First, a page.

Sotomayor faces backlash for gun rights views after bodyguards shoot would-be carjacker: ‘Incredibly ironic’

by Vern Evans

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Two armed U.S. Marshals on the protection detail for Supreme Court Justice Sonia Sotomayor shot a would-be carjacker in self-defense last week, casting scrutiny on her co-signing a 2010 Supreme Court opinion that decried such firearm protection as a Second Amendment right. 

Kentrell Flowers, 18, was shot Friday after he approached an unmarked Marshals vehicle near Sotomayor’s home. Flowers pointed a handgun at one of the two Marshals on duty through the driver-side window in an apparent attempt to carjack him, according to a police report.

Flowers was arrested at the hospital and faces charges of armed carjacking, carrying a pistol without a license and possession of a large capacity ammunition feeding device.

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The incident sparked criticism of Sotomayor’s Second Amendment positions during her tenure on the high court, including one decision where she co-signed a dissent that said the Constitution does not protect “a private right of armed self-defense.” 

In that case, McDonald v. Chicago, decided in 2010, then-Justice Steven Breyer dissented from the majority which ruled that the Second Amendment guarantees an individual right to own a gun against the regulations of state and local governments.

“In sum, the Framers did not write the Second Amendment in order to protect a private right of armed self-defense,” Breyer wrote. 

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Ryan Petty, a school safety activist whose daughter was murdered in the Marjory Stoneman Douglas High School shooting in 2018, commented on the incident in a post on X, saying, “Defensive gun use.”

Parker Thayer of Capital Research commented on X, “Sotomayor is protected by the same guns she has repeatedly written that civilians do not need and should not own.”

Justice Sotomayor has aggressively opposed the individual right to self-defense in her dissenting opinions on several major Second Amendment cases over the years,” Erich Pratt, senior vice president for Gun Owners of America, told Fox News Digital.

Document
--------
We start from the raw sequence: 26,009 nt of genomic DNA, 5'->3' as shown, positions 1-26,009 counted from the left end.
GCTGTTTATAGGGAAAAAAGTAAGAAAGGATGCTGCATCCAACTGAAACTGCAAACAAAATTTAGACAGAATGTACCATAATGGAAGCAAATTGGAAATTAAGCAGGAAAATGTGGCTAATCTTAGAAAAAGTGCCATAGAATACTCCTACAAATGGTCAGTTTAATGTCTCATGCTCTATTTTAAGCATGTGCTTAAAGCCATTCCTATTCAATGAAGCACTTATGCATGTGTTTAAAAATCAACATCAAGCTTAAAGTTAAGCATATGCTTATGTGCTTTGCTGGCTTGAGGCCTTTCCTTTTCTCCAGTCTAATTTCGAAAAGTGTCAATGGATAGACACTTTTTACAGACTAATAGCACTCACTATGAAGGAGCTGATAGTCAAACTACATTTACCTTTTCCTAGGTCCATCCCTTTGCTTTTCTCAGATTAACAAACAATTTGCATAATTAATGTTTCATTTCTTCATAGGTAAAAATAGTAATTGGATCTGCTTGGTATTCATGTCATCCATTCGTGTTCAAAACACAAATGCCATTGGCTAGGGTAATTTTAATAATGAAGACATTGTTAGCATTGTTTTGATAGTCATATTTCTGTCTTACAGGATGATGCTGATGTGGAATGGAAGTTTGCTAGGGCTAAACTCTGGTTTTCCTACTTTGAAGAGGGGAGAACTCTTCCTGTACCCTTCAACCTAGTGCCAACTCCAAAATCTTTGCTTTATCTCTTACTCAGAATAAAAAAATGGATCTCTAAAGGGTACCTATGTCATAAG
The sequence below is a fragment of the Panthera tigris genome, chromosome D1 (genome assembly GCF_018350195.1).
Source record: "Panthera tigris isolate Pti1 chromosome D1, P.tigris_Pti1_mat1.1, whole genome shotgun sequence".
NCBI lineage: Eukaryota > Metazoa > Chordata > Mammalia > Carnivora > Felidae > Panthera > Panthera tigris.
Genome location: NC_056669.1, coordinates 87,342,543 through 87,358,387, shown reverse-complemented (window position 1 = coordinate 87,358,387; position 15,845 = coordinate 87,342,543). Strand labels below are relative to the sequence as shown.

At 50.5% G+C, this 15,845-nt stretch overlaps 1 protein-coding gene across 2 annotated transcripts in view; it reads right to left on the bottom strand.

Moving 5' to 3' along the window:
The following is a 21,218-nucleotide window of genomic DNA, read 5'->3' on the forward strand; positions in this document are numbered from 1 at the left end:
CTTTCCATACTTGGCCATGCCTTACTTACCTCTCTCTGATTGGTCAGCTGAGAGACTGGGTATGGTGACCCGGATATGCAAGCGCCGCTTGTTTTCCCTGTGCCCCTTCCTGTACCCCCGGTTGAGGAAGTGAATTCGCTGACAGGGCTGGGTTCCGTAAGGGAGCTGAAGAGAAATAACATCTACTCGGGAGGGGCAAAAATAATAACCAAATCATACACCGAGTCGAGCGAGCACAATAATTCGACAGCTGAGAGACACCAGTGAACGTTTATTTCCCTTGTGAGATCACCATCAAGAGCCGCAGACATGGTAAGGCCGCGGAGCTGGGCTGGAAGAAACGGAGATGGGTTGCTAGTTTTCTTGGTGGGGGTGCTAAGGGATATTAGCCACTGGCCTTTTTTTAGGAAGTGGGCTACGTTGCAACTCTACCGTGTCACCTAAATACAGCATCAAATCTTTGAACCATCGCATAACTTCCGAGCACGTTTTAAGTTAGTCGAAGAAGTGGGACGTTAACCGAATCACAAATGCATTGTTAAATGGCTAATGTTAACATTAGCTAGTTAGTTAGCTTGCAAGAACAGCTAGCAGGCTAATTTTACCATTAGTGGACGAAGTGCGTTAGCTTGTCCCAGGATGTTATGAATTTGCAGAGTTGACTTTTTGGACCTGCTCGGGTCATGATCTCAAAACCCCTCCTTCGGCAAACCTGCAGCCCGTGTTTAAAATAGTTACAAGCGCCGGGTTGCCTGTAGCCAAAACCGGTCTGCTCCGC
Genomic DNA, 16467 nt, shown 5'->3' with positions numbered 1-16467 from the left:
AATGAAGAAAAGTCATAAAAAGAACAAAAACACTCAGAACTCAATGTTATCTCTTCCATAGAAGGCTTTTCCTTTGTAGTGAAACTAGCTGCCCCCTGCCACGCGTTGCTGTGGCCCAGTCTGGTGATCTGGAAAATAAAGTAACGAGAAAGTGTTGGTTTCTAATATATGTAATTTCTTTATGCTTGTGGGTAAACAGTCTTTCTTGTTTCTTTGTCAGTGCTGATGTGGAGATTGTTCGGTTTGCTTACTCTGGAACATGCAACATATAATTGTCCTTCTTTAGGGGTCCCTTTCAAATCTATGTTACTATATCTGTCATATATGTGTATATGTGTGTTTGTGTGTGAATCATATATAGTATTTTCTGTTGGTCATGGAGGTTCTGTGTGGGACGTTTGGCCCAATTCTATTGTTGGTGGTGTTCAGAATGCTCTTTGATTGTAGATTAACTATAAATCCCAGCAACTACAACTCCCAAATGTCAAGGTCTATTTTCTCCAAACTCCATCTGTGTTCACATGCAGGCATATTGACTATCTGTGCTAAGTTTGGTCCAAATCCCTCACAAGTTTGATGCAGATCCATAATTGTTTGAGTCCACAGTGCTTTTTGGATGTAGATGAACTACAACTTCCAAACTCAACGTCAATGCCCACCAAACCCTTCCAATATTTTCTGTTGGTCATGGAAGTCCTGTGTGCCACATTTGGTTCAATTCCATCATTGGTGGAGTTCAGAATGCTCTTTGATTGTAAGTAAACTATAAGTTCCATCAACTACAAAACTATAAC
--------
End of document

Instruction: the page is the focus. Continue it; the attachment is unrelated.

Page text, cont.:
“So it is incredibly ironic, even hypocritical, that her own private protective detail was forced to exercise this basic and universal right to protect themselves in a very dangerous situation. Hopefully, this incident will open her eyes, but we won’t hold our breath,” he said.

This term, Sotomayor penned a dissent in a case that ruled a ban on a firearm accessory known as a “bump stock” was unconstitutional. 

Supreme Court Justice Sonya Sotomayor

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“Today, the Court puts bump stocks back in civilian hands. To do so, it casts aside Congress’s definition of ‘machinegun’ and seizes upon one that is inconsistent with the ordinary meaning of the statutory text and unsupported by context or purpose. When I see a bird that walks like a duck, swims like a duck, and quacks like a duck, I call that bird a duck. A bump-stock-equipped semiautomatic rifle fires ‘automatically more than one shot, without manual reloading, by a single function of the trigger.’ Because I, like Congress, call that a machinegun, I respectfully dissent,” she wrote. 

Sotomayor, who was nominated to the Court by then-President Obama, took heat from lawmakers who were concerned about her Second Amendment philosophy. 

In 2004, she joined an opinion that cited as precedent “the right to possess a gun is clearly not a fundamental right.”

In 2009, she also joined an opinion with the 2nd Circuit Court of Appeals ruling that Second Amendment rights do not apply to the states.

Fox News Digital’s Stephen Sorace contributed to this report.

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